2. It does no doubt state that the decree or order may be executed against him, but it does not state that it may be executed as if he were a party under Section 47. If there had been such a statement in the section then it might be held that Section 47(1) would prevent any separate suit because that sub-section lays down that all questions arising between the parties shall be determined by the Court executing the decree and not by a separate suit. I. am of opinion that Section 145 did not intend to impose this restriction in the case of a person who was liable under Section 145, and there is nothing in the language of Section 145 which indicates such an intention. This opinion I may note is also shared by the learned Chief Justice in Shakit Hussain v. Chandoo Lal 1931 All. 567. It is true that the particular question was not before the Court in that case and the observation therefore may be considered as obiter dictum, but I consider that it was a correct statement of law. Learned Counsel has also relied on Ramanathan Pillai v. Doraiswami Aiyangar 1920 Mad. 75, in which it was held that where a person stands surety for a judgment-debtor for the due performance of the decree and desires to cancel his security bond on the ground that it was obtained by fraud and undue influence he has no remedy to apply under section 145, Civil P.C. but must proceed by a suit and that Section 145, Civil P.C. does not make him a party to the suit within the meaning of Section 47, Civil P.C. In Motilal Virchand v. Thakore Chandrasanji Himatsangji 36 Bom. 42, it was held that where a bond is executed as security for restitution in the event of a decree being reversed in appeal a suit upon such a bond lies. In Khairunnissa Bibi v. Oudh Commerical Bank Fyzabad 1933 All. 269, a Full Bench of this Court has held that it is necessary that a regular suit should be brought for the enforcement of a hypothecation lien on immovable property mortgaged as security in a suit and that it is not open to the Court to proceed in execution without a separate suit being brought.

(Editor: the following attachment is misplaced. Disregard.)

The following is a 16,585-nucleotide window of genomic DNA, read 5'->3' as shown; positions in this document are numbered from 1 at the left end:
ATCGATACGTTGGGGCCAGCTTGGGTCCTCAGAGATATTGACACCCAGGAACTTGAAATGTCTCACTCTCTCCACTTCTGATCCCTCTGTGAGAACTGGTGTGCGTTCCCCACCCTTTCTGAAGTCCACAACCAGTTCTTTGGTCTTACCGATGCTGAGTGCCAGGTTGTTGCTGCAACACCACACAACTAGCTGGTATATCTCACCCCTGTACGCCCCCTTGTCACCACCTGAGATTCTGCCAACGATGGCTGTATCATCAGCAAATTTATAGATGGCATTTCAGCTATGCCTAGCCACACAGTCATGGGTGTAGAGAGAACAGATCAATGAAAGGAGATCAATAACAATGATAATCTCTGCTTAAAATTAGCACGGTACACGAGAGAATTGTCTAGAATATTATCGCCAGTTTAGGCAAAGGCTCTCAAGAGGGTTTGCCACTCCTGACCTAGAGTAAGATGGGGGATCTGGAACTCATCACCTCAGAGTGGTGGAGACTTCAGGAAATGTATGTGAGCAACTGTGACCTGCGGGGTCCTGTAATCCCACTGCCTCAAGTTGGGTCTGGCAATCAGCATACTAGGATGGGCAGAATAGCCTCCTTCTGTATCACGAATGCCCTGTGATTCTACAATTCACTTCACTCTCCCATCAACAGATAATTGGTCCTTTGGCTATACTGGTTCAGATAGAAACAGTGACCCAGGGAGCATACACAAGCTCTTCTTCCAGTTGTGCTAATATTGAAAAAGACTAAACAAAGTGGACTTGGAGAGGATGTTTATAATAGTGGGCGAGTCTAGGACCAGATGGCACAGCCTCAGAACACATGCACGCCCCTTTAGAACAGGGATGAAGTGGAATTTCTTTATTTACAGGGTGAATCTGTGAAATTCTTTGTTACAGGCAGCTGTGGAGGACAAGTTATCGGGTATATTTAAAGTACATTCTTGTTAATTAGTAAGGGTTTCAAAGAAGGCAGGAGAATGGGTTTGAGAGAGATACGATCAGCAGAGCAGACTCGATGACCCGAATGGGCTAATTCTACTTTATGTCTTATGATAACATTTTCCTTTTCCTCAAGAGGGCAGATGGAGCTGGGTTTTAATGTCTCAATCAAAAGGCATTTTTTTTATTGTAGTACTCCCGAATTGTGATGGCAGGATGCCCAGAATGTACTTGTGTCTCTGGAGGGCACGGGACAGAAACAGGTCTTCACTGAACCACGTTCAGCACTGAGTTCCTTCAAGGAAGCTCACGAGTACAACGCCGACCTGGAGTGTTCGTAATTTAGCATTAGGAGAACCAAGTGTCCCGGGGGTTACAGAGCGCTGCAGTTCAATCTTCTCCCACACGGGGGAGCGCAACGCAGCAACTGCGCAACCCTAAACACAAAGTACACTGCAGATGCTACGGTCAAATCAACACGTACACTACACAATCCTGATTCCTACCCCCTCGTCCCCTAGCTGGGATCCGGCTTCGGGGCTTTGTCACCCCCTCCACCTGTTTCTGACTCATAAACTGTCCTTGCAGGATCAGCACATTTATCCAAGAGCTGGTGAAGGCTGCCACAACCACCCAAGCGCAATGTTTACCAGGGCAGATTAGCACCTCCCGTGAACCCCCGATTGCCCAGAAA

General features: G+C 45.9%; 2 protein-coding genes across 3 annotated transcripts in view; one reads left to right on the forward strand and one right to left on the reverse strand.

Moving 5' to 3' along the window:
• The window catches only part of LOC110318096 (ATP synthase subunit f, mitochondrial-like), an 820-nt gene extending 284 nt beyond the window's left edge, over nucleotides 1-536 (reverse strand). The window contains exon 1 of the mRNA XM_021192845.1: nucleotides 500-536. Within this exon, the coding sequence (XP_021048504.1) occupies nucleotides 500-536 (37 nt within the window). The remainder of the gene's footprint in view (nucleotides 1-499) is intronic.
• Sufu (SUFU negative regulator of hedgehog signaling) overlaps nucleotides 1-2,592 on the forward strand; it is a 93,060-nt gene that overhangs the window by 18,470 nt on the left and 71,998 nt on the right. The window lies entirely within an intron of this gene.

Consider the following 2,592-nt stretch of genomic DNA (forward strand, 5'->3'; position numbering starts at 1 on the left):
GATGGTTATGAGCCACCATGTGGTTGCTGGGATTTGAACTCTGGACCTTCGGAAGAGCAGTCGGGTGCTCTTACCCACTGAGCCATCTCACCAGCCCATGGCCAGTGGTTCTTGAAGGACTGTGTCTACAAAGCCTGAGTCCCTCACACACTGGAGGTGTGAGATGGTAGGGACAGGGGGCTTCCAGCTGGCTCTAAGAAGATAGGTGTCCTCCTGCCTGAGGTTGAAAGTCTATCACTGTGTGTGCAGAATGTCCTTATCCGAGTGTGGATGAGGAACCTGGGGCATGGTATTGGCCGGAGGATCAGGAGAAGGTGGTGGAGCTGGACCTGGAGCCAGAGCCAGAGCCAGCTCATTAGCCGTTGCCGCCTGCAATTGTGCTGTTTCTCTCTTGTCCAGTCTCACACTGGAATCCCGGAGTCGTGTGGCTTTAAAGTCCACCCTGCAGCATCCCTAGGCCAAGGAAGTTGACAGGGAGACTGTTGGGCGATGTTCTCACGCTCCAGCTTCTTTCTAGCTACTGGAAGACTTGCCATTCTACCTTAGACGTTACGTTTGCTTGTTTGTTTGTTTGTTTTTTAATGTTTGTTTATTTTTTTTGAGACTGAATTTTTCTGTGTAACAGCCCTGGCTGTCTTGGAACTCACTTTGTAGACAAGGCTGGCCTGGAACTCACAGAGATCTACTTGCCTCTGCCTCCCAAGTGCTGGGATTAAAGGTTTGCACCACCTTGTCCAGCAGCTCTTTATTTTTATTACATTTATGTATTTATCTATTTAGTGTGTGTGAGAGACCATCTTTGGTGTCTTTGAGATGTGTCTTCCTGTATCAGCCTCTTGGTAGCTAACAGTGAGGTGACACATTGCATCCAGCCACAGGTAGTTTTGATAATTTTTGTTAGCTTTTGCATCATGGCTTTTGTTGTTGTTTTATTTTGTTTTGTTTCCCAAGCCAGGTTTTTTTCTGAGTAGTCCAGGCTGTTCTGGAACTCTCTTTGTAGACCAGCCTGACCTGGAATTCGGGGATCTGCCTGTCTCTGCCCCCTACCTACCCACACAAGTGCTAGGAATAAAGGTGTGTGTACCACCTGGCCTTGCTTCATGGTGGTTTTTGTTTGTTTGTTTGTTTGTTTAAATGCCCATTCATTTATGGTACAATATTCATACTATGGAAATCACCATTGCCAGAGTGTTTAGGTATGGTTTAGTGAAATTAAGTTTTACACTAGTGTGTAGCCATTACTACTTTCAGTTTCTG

3. Reference was also made to an old ruling of this Court in Abdul Kadir v. Huree Mohun (1874) 6 N.W.P.H.C. 261, where it was held that the corresponding Section 204 of Act 8 of 1859 gives a remedy to the decree-holder against a surety in addition to any remedy which he might have on the surety bond, but that the section does not prevent the decree-holder from bringing a suit on the surety bond to enforce the contract made by him with the surety and the lien on the property mortgaged to secure the performance of that contract. It is true that this ruling and the Full Bench ruling which I have quoted both refer to the case of mortgages of immovable property given by way of surety, but I consider that the principal will also apply to a case like the present and that the plaintiff has a remedy by way of suit. Accordingly I set aside the decree of the lower Court and remand the case for disposal on the remaining issues. Costs hitherto incurred will abide the result. The court-fee of this Court will be returned to the plaintiff under Section 13, Court-fees Act.